A photographic account of Vietnam: Sapa

From Hanoi we move on to one of my favourite places in Vietnam the world – Sapa.

The first thing I did when I stepped out of the coach in front of our hotel in Sapa was take a deep, slow breath of pure, fresh air (a much-desired contrast to the heavy, polluted air of Hanoi). The second thing I did was stretch (I was quite stiff after hours – I lost count – on a coach). The third thing was meant to be a run to the restroom, however, it was disrupted by the stunning view that lay right in front of my eyes. Our hotel was on top of a hill and right opposite was a valley with mountains, hills, rice terraces, streams, green and golden beauty… I stood there for a few minutes, forgetting everything else.

sapa view

The view from our hotel in Sapa.

Sapa was out of our route and required a long drive from Hanoi, so we were quite close to giving it a miss. Out of all the people we knew who went to Vietnam before us, only two included Sapa in their Vietnam holiday and they insisted it was a must. We were both extremely happy that we took their advice and I strongly recommend this place to anyone who’s planning a trip to Vietnam. My only regret is that we only spent one night there. If I had to go again, I’d definitely make it a three-day stay.

Another tip here is that if you plan to do trekking (which is a must!), and you’re new to trekking, make sure you practice a bit before in your own country – ideally in muddy lands. I’m sharing this advice as, yes, I went there completely green to the concept of trekking, thinking that as long as I was fit and wore into my new badass trekking shoes I’d be ok. Big mistake. If you plan to walk down muddy hills to capture the rice fields, you need to know how to do that without slipping. One of my laces got caught in the hooks of the other shoe and I fell. I had blood running down from my knees and elbows. I was covered in mud. We were in the middle of nowhere, so I had to keep walking in my muddy attire and open wounds. Luckily, I had some antiseptic gel and water with me, so we cleaned the wounds and disinfected them. The guide, one of the most awesome human beings I’ve ever met, rubbed some grass on my wounds to stop the bleeding. Don’t be silly like me. Practice trekking before you go to Sapa, and always carry some essential first aid items on you.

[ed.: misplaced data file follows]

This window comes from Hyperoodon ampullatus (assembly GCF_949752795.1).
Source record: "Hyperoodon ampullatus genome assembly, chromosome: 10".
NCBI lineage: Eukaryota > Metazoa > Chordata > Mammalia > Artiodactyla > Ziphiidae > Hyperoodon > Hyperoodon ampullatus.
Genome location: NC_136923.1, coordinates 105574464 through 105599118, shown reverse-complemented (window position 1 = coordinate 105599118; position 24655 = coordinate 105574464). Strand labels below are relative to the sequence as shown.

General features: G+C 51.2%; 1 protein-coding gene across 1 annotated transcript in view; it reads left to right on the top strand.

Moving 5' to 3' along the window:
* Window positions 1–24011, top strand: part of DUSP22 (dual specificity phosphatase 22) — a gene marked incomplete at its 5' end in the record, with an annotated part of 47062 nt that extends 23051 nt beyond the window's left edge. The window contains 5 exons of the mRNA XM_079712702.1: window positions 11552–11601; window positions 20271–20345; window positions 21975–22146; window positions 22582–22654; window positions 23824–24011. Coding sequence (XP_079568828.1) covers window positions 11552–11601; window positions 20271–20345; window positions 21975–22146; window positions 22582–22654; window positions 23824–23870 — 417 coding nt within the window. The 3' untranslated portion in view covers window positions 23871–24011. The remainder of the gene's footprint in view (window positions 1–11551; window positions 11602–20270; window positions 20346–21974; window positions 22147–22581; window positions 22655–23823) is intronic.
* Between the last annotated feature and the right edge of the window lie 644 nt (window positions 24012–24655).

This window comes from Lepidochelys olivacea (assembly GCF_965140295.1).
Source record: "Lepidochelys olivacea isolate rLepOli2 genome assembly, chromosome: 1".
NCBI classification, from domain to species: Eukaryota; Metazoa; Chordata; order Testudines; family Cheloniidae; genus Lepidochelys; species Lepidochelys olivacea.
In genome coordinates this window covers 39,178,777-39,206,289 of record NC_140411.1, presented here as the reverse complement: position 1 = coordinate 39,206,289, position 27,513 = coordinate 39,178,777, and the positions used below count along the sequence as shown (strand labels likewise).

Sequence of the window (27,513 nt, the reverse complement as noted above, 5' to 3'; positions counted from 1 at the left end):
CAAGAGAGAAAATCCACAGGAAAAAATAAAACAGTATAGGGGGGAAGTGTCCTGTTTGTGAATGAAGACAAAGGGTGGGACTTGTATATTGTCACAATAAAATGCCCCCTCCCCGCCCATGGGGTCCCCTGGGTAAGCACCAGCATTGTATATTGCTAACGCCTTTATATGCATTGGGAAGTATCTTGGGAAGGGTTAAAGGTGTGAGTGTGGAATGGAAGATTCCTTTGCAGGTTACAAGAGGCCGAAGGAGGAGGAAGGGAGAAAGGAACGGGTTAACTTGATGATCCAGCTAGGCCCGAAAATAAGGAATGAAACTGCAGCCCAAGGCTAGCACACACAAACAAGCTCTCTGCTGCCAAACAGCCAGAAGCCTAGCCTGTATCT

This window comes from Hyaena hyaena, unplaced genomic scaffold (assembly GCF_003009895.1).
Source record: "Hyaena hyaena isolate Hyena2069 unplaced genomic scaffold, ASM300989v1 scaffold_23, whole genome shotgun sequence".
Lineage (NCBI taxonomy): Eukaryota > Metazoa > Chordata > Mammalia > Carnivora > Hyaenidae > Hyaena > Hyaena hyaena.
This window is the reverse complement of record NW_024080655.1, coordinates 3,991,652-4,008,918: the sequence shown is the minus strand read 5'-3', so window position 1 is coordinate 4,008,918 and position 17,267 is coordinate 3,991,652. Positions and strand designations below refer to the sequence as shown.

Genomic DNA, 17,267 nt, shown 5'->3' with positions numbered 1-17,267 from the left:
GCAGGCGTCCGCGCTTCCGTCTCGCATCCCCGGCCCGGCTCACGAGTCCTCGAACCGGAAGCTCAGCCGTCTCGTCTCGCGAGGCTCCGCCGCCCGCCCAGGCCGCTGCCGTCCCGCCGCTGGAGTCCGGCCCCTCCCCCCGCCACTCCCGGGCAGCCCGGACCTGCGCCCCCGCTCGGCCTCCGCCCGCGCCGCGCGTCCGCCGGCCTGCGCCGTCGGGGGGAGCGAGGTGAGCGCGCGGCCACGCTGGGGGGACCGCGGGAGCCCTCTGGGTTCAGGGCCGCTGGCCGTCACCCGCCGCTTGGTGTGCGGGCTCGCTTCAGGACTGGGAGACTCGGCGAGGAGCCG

On a more positive note (and also because I love this part), here are some flashbacks from my stay in Sapa:

  • The fresh coconut water we had under the trees next to a small waterfall in the wilderness
  • Our guide who was one of the kindest and smartest men I’ve ever come across. His English was really good, and he picked it up from tourists. He knew how to use my DSLR and its settings, how to compose a shot, etc. from what he learned from tourists. This was a man who grew up in the wilderness and had no education. He was so sharp, so positive and incredibly knowledgeable. When I shook his hand on our last day, I actually had tears in my eyes as I found him incredibly inspiring.
  • Walking in a field full of flowers on my own and getting lost in the peacefulness.
  • Spotting massive, red butterflies that were so close and within reach.
  • The sheer happiness of the children running freely and playing in the streams. These children belonged to no one. They would stick together. They had to climb up mountains every day to go to school.
  • The divine tofu and morning glory we had for lunch in a shed in the middle of nowhere.
  • The blackness of the night and the clear starry sky, as I looked out of the window from the bar.
  • The chickens and other livestock roaming around freely in the fields.
  • The rice left outside the little houses to dry.
  • The women and children from tribes (I believe they were from the Hamong group) who followed us around in their colourful clothes and tried to sell us earrings and other things.

Here are some Sapa photos I brought home with me in my muddy DSLR:

Sapa Panorama

Panorama of the rice terraces and mountains from our trekking day.


Sapa field with flowers

The field with flowers - I spent quite some time here!



A stunning butterfly that I came across in said field of flowers.


sapa girl

An adorable Vietnamese toddler and her brother playing with a soldier's helmet.


sapa girl

A young Vietnamese girl carrying a child on her back and being hugged by another child while trying to sell bracelets.


Sapa boy

Vietnamese boy wearing a 'necklace' he made from metal things he found.


Sapa woman

A Vietnamese woman who belongs to one of the many ethnic minority groups in Sapa, such as Hmong and Tay.


Sapa Panorama

A panorama of Sapa's terraced rice fields.

As I said, if I had to go to Vietnam again, Sapa would definitely be on my list and, this time, for longer. It’s a perfect place for breath-taking landscapes, trekking, fresh and genuine food, and relaxing. We played it safe and went for a guided tour with accommodation and food included. I would definitely not recommend doing it without a guide, however, I might actually consider staying with the locals instead of a hotel next time.

With a slightly broken heart, I left Sapa, to go back to Hanoi and catch the coach to one of the most popular (with good reason) places in Vietnam, Ha Long Bay. Follow this space for my next account!

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